When Real GDP Increases

More than a quarter of the people wishing to work were unable to find a job. Countless others, no doubt, had given up even looking for a job and were out of the labor force. The experience of the 1920s and 1930s tells us that when real GDP increases, unemployment tends to decline and vice versa. We say that unemployment is countercyclical, meaning that it typically moves in the direction opposite to the movement of real GDP. An economic variable is procyclical if it typically moves in the same direction as real GDP, increasing when GDP increases and decreasing when GDP decreases. The countercyclical behavior of unemployment is not something that is peculiar to the Great Depression; it is a relatively robust fact about most economies. It is also quite intuitive: if fewer people are employed, less labor goes into the production function, so we expect output to be lower. An event occurred in September 1929 that, at least with hindsight, marks a turning point. The stock market, as measured by the Dow Jones Industrial Average, had been increasing until that time but then decreased by 48 percent in less than 2.5 months. The value of the stock market is a measure of the value, in the minds of investors, of all the firms in the economy. Investors suddenly decided that the US economy was worth only half what they had believed three months earlier. It is unlikely that two such dramatic economic events occurred at almost the same time and yet are unconnected. We should not make the claim that the stock market crash caused the Great Depression. But the stock market decrease was correlated with declining output in the early days of the Great Depression. Correlation is distinct from causation. It is possible, for example, that the stock market crash and the Great Depression were both caused by some other event. Toolkit: Section 16.13 “Correlation and Causality” Correlation is a statistical measure of how closely two variables are related. If the two variables tend to increase together, we say that they are “positively correlated”; if one increases when the other decreases, then they are “negatively correlated.” If the relationship between the two variables is an exact straight line, we say that they are “perfectly correlated.” The fact that two variables are correlated does not necessarily mean that changes in one variable cause changes in the other. The toolkit contains more information.  “Major Macroeconomic Variables, 1920–39*” also contains information on the price level and the inflation rate. The most striking fact from this table is that the price level declined over this period—on average, goods were considerably cheaper in dollar terms in 1940 than they were in 1920. We see this both from the decrease in the price level and from the fact that the inflation rate was negative in several years (remember that the inflation rate is the growth rate of the price level). If we look at the more recent history of the United States and at most other countries, we rarely observe negative inflation. Decreasing prices are an unusual phenomenon. Other countries had similar experiences during this time period. “The Great Depression in Other Countries” shows that France, Germany, and Britain all experienced very poor economic performance in the early 1930s. Output was lower in each country in 1933 compared to four years earlier, and each country also saw a decline in the price level.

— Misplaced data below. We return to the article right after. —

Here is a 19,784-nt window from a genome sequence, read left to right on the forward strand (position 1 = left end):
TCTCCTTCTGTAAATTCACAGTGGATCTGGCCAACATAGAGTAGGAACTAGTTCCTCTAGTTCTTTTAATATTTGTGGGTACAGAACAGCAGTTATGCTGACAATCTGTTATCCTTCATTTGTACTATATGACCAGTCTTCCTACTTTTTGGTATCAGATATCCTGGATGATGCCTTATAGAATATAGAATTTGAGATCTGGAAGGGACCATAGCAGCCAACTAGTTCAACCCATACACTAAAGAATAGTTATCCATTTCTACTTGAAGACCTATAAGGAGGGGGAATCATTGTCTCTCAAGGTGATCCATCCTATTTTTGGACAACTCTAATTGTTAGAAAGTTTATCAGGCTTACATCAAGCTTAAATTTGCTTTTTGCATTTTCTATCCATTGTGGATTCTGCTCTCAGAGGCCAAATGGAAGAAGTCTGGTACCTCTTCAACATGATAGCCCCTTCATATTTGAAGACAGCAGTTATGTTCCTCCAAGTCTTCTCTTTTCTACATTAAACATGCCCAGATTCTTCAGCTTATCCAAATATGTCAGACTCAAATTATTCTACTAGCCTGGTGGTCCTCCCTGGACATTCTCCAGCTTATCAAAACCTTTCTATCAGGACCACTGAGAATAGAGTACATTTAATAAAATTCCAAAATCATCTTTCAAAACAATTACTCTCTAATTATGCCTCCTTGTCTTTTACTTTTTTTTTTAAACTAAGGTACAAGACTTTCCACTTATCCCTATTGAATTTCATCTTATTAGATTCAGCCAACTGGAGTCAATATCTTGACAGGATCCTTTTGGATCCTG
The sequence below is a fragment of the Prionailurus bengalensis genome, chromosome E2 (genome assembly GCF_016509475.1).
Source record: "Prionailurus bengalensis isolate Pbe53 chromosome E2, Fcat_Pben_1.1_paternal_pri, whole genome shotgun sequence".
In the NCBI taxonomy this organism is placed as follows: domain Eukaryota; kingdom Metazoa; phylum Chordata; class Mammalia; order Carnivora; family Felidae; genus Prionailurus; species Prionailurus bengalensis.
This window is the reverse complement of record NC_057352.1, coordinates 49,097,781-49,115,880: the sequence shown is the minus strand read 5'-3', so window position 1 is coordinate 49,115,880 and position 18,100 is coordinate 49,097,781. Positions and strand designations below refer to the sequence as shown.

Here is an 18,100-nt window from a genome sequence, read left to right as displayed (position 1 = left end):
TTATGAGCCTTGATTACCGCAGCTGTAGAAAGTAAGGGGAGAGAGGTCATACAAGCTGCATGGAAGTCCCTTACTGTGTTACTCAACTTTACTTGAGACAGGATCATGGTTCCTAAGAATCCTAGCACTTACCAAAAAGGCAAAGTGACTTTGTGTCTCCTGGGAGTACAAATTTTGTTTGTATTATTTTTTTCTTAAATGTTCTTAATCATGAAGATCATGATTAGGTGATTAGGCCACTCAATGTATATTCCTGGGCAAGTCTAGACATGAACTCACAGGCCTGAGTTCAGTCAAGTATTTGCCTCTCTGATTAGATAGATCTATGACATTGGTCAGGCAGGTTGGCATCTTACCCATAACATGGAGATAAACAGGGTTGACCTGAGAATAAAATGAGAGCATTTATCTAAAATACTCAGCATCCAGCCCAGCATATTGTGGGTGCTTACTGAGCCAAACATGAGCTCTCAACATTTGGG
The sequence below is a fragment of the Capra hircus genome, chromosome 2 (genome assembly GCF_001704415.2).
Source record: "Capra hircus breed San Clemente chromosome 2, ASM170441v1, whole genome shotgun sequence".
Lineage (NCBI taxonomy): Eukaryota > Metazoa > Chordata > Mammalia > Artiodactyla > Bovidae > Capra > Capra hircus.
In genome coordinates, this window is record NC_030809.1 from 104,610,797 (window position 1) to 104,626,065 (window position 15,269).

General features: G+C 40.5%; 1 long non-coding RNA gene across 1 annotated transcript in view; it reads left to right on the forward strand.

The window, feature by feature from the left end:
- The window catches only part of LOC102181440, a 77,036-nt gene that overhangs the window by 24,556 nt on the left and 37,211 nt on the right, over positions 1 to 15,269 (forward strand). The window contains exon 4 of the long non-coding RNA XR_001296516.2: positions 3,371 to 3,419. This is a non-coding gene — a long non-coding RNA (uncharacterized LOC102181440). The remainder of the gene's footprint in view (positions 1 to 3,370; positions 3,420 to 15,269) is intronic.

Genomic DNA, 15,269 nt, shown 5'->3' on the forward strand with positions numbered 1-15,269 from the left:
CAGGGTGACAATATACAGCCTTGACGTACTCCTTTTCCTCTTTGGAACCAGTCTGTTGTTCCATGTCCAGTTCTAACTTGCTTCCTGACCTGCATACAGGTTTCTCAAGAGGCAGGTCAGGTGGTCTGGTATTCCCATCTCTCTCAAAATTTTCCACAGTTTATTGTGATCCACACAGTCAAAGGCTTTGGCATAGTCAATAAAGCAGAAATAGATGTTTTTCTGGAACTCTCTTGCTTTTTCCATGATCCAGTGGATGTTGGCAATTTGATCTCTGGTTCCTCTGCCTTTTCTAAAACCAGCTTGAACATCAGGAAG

Don't use plagiarized sources. Get Your Custom Essay on
When Real GDP Increases
Just from $13/Page
Order Essay

and taste our undisputed quality.